Conceptual framework for systematic communication training, Underlying assumptions, Untitled, Untitled, Untitled, Untitled, Untitled, Untitled, Untitled, Untitled, Untitled, Untitled, Organizational schema for communication programmes, Goals of medical communication, Untitled, Untitled, Untitled, Untitled, Tasks of the medical interview, Borad categories of skills, Principles that characterise effective communication, Focuses of learning and assessment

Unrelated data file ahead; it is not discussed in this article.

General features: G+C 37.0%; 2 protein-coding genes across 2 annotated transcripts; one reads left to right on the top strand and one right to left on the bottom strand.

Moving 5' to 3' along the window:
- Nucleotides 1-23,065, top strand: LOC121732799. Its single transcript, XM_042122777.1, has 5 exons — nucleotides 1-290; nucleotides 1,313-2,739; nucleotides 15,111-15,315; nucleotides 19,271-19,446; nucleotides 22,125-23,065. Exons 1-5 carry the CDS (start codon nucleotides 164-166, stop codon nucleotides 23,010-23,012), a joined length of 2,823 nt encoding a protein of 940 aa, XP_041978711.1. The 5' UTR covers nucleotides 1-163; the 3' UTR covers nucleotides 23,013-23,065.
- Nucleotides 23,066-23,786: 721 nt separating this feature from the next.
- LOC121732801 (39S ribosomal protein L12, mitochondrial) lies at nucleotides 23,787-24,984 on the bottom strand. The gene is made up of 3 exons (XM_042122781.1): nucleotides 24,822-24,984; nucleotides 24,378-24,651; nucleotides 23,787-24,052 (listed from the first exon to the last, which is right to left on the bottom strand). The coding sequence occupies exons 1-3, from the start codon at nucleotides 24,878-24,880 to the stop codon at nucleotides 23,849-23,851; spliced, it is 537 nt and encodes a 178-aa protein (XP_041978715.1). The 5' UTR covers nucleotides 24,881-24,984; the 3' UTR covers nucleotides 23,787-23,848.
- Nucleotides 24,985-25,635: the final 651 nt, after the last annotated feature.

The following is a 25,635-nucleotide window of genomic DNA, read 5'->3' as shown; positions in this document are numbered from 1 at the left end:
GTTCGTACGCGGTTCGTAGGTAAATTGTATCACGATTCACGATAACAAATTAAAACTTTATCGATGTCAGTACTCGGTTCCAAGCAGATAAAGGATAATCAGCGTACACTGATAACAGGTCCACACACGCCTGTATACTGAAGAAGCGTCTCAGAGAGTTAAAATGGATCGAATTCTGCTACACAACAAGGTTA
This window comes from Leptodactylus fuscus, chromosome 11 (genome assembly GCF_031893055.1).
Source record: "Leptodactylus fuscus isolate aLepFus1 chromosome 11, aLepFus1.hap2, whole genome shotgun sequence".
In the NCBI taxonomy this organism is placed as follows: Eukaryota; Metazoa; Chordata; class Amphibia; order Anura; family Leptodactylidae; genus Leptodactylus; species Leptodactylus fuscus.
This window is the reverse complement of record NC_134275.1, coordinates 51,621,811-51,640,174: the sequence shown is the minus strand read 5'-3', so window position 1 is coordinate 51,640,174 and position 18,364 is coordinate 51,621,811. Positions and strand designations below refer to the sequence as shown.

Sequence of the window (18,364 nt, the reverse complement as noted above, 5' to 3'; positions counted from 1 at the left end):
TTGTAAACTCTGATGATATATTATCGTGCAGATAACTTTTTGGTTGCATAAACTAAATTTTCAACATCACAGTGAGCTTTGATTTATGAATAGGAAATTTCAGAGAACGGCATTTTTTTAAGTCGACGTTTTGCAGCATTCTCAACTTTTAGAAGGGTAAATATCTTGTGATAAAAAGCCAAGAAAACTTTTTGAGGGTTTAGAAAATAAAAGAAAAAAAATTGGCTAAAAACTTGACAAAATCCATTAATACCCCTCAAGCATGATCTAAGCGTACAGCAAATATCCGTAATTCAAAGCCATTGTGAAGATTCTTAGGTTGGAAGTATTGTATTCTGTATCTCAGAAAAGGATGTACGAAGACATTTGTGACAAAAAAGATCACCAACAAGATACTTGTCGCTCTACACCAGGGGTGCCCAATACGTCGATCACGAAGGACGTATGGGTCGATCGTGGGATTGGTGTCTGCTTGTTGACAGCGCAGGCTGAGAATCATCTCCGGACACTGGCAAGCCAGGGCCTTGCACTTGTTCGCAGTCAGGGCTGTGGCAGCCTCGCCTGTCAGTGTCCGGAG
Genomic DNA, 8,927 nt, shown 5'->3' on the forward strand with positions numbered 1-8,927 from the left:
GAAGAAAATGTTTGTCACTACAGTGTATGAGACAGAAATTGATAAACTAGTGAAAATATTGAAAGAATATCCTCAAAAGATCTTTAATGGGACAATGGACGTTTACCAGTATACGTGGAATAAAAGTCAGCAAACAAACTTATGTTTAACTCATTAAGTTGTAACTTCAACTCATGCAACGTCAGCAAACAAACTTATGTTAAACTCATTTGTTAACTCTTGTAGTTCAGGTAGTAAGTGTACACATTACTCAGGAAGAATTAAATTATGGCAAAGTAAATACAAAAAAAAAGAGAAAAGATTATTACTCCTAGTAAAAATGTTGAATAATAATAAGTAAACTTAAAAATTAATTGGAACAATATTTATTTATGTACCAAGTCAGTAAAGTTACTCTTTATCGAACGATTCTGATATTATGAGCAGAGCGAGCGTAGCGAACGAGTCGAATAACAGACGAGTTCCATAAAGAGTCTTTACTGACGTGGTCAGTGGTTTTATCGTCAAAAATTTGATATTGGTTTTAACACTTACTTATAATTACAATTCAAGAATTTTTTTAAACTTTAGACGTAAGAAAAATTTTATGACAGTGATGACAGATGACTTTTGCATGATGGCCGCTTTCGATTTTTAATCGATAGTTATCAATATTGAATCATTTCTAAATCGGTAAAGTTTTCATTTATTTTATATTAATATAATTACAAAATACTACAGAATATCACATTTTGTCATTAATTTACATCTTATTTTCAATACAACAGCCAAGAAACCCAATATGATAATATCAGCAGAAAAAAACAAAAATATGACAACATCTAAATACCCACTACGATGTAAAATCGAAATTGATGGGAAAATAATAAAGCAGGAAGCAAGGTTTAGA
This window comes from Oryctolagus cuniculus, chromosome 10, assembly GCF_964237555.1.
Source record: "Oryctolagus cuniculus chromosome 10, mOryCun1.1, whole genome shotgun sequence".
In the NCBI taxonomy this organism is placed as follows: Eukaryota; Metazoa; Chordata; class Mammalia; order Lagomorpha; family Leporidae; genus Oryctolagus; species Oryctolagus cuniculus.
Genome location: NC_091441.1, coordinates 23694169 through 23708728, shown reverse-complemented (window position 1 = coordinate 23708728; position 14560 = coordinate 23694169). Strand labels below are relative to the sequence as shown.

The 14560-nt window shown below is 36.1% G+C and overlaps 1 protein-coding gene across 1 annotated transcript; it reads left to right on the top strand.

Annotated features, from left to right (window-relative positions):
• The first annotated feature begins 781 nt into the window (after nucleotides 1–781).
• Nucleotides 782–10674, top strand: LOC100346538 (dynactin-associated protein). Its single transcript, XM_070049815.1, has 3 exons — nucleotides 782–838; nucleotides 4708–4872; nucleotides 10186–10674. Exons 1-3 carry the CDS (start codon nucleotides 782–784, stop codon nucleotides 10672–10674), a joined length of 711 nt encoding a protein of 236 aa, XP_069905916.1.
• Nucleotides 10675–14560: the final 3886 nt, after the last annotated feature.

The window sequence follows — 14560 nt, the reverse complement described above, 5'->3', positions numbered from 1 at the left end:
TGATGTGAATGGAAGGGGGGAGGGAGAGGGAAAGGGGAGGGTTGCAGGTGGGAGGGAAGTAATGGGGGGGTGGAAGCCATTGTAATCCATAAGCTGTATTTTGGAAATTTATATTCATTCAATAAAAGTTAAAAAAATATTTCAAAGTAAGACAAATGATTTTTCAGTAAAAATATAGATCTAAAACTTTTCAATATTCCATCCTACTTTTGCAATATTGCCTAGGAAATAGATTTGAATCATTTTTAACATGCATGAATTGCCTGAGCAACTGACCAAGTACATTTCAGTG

Domains of Communication in Medicine, 1. Physician-patient interaction, Accuracy, efficiency, supportiveness, Information gathering, Explanation and planning, decision making, negotiation, Relationship building, relational competence, Counselling and psychosocial therapy, Third-party communication (patient's family, significant others), Enhancing patients' ability to communicate with healthcare professionals and within the system, 2. Communication issues, Culture, Ethics, Gender, Special needs patients, Elderly, Young, Challenged, Low literacy, Prevention, motivation to change, Dealing with feelings, Confrontation, Breaking bad news, death and dying, Addiction, Malpractice, 3. Communication with self, Thought process, Clinical reasoning and problem solving, Attitudes, Feelings, Reflection/self-evaluation, Dealing with stress and tension, personal flexibility, Handling mistakes, Handling failures, Biases, 4. Communication with other professionals: coordination of care within and between teams, Colleagues in medicine, Colleagues in nursing and the allied health professions, Healthcare teams, Formal and informal, Talking within the team and with patients, Healthcare providers in complementary and alternative medicine, Administrators, Researchers, Directly, Through the literature, Making presentations and lectures, Discussion leadership, 5. Communication at a distance, Telephone, Medical records, Written, Computerized, Fax, Letters, Computer-assisted interviewing and consultations, Telemedicine, Databases, websites, electronic networks, Newspapers, scientific journals, 6. Health promotion via mass media, communicating with the public, Pamphlets, brochures, posters, Radio and TV campaigns, Advertising, Edutainment, health-related audio/videotapes, CDs, video games, Public speaking, Talking to the press, 7. Communicating with the "system" (government, community, hospital), Influencing health policy, Talking with government, community and agency representatives, Inluencing and coping with change